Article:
There have been studies published arguing both sides of the coin on whether the tech giants should be paying anything at all. Research from NERA Economic Consulting – commissioned by Meta – found that news content from traditional publishers is of low value to Meta and declining. It argued that the news industry reaps considerable economic benefit from Facebook. Yet a recent working paper from a team at Columbia University calculated that in the US alone, Google and Meta owe news publishers between $11 billion and $14 billion a year. The methodology is based on recent agreements between news outlets and the tech giants, as well as a database of licensing agreements for similar content-based products.

Perhaps in light of the latter study, the $100 million Google has paid Canada’s news industry is worth it to avoid harsher regulation.

Looking to alternatives

There’s simply not space to chronicle Elon Musk’s complete running of X – formerly known as Twitter – into the ground in the fourteen months since he was forced to buy the platform. But there have been a couple of points which have affected publishers, in particular his decision to strip article headlines out of tweets in August. At the end of November he announced that titles would be coming back to URL cards, but what this looks like remains to be seen. Referral traffic from X has declined sharply this year, with falls ranging from 20% to 48%.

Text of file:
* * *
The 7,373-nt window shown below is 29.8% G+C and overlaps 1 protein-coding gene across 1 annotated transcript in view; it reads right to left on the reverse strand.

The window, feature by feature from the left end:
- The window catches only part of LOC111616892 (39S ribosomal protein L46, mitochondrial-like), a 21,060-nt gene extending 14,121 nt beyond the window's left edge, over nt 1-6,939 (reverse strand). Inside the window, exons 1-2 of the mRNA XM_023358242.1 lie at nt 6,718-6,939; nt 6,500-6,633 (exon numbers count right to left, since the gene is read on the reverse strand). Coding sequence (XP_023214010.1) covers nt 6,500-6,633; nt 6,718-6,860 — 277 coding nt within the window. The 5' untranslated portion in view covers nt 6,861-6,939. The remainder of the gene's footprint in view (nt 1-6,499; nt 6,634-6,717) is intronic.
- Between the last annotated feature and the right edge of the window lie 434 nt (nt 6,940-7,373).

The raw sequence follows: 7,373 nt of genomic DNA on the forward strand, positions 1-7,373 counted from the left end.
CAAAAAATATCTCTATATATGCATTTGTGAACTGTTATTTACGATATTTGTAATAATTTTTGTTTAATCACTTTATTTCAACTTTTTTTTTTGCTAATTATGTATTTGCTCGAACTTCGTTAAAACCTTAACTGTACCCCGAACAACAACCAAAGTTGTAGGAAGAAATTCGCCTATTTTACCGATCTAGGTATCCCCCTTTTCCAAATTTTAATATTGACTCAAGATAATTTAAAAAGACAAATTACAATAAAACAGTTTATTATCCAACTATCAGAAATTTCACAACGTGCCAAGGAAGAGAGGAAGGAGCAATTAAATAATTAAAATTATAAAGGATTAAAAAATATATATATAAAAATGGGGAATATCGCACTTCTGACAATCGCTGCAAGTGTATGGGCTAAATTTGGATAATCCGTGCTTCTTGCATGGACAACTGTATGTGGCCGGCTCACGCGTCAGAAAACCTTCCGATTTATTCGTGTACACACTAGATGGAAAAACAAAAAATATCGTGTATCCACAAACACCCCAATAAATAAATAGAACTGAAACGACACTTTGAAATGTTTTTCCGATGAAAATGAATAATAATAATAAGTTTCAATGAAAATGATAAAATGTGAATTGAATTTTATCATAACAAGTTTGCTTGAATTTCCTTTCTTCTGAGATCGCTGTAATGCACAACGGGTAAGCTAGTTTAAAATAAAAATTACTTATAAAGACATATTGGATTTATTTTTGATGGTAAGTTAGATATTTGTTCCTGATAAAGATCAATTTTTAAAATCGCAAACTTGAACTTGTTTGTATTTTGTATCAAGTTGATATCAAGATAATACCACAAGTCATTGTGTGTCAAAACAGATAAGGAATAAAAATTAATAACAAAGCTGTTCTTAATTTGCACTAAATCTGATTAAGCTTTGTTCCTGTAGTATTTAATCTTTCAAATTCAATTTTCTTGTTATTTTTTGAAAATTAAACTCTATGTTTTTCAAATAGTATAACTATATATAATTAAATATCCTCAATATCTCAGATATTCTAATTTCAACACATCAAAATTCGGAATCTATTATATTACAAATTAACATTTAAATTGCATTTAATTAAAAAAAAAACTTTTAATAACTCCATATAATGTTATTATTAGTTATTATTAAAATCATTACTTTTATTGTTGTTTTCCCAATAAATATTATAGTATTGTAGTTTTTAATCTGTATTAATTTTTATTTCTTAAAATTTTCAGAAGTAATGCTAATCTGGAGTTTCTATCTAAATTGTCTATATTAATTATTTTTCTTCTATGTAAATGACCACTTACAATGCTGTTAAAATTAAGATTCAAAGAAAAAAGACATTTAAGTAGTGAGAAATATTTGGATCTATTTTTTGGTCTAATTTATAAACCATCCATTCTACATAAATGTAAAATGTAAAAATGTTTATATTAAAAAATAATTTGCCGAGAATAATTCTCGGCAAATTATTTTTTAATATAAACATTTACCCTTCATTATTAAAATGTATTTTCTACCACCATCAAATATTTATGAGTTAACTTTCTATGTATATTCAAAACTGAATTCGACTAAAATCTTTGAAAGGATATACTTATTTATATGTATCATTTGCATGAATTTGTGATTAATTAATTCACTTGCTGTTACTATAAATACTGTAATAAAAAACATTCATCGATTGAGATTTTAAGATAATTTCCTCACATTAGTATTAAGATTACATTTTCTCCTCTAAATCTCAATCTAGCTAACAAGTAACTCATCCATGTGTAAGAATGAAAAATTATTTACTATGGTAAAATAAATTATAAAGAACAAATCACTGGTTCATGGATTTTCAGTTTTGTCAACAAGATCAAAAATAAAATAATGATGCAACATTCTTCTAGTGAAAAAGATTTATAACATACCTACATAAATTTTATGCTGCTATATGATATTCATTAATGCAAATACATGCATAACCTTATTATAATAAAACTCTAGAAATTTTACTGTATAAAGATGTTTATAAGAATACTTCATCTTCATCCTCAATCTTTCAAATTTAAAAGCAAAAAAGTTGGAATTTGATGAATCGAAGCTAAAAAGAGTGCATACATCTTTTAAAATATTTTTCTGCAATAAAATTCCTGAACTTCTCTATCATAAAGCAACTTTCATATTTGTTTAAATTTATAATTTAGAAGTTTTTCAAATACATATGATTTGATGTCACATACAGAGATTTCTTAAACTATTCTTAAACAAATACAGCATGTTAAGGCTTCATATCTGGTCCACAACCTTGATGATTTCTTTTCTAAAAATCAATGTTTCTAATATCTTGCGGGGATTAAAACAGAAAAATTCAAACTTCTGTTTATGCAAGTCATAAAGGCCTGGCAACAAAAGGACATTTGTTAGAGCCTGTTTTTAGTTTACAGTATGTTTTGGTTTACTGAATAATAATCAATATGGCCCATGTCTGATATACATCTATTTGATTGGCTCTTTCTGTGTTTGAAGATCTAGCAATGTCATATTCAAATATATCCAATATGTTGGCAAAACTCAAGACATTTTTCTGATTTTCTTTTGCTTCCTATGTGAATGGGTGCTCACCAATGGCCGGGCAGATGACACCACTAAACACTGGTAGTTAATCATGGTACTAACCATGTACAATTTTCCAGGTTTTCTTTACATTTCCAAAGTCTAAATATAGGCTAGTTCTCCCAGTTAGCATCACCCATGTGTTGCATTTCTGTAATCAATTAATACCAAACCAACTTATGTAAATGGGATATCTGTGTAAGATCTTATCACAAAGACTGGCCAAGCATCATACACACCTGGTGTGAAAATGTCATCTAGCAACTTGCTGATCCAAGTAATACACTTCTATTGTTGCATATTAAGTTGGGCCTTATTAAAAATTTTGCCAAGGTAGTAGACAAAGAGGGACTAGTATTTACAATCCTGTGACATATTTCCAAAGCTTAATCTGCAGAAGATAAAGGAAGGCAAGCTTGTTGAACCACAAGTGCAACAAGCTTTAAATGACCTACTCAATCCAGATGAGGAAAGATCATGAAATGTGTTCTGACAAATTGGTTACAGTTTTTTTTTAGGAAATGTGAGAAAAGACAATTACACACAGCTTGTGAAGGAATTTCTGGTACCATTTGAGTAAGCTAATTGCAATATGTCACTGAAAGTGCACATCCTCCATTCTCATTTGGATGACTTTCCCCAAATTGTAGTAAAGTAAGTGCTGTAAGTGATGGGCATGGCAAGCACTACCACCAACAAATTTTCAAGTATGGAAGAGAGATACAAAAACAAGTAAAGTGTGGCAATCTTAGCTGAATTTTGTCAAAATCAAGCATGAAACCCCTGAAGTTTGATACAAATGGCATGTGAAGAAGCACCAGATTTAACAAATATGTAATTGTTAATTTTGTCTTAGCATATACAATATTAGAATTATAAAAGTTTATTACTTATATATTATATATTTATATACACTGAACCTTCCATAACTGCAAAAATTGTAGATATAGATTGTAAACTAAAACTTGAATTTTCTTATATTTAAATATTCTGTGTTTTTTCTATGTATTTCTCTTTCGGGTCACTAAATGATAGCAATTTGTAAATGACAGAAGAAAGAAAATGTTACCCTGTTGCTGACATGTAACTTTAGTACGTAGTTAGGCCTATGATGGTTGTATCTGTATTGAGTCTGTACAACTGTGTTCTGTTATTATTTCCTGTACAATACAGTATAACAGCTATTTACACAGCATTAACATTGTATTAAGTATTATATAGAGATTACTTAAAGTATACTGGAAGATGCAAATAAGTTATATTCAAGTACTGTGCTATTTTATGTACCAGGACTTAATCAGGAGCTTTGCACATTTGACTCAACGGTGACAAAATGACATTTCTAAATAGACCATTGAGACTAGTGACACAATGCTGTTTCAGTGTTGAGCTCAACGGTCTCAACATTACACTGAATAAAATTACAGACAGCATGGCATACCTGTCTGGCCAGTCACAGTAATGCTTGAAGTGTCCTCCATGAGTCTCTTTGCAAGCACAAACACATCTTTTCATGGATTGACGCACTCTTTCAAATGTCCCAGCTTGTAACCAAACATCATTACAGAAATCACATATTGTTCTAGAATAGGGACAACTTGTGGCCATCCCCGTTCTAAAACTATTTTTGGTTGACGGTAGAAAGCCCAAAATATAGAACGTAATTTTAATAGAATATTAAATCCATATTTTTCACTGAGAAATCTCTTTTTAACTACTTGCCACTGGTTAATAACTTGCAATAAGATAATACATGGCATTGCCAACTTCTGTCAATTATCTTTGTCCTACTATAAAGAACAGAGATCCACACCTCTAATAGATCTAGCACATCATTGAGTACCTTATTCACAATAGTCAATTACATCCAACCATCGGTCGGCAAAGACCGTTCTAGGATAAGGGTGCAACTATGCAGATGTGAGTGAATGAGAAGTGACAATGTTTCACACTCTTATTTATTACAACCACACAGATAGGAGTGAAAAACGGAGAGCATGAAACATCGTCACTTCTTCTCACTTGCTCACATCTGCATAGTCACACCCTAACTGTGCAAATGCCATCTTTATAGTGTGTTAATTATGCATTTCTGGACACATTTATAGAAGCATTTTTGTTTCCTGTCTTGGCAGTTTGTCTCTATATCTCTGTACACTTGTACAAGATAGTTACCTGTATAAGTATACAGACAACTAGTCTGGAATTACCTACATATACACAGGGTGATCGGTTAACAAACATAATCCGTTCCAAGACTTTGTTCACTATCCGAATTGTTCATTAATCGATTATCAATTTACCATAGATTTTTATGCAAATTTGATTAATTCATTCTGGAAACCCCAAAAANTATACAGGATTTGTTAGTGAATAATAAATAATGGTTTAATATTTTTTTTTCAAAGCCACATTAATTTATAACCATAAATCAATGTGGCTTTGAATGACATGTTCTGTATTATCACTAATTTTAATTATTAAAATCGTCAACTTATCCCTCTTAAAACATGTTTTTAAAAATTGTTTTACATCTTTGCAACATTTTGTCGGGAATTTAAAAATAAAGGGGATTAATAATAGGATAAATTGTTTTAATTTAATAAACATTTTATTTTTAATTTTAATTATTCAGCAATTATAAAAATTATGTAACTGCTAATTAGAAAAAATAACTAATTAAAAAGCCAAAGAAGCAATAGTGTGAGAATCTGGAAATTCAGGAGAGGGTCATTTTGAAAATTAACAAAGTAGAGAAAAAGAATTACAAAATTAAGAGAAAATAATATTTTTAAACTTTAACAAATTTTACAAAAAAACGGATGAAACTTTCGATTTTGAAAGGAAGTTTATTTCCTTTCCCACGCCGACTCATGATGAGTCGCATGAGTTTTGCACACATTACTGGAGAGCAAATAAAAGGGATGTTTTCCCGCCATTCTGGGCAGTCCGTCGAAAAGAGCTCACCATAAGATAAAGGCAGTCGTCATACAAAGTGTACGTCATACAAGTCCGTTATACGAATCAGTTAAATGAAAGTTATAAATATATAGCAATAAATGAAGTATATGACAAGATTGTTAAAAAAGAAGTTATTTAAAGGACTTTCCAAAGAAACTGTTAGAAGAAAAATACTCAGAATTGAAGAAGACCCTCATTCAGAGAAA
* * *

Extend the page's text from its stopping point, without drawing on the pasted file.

Increasingly, publishers cannot depend on social media platforms for traffic. Referrals to the top global news sites from Facebook and X have collapsed over the past year, and no newer platforms are looking likely to replace traffic lost elsewhere. Major Google algorithm changes in the UK, US and elsewhere in the autumn only added to the pressure, with some publishers reporting a “drastic decrease in page views and traffic”.

Some are looking at Reddit, while others have jumped early onto Threads. TikTok announced a new contextual ad programme over the summer, courting publishers like Condé Nast and BuzzFeed with promises of a 50% ad revenue share.  

So far, news publishers have expressed caution when it comes to committing more resources to Threads. Despite engagement growing on the six month old platform, limited data availability “makes it difficult to determine whether investing more into the platform is worth it,” noted Digiday’s Sara Guaglione.

Snapchat continues to generate revenue for some publishers. Of its 406 million daily users, it says 70 million watch news content on the platform each month. But the generous 50/50 ad revenue split on offer for publishers has meant some brands like the Daily Mail and Pink News are making good money from the platform.

The broken trust in platforms and the promises they once offered publishers has been a bitter pill to swallow, and we’re likely to see many more casualties in 2024. But the renewed focus on loyal audiences and building communities can only mean stronger business models in the long run.

Media Makers Meet – Mx3 is proud to be the media partner for Media Moments 2023, the report written by Media Voices which analyses and tears down the major media events of the past year. The report is free to download and is available here.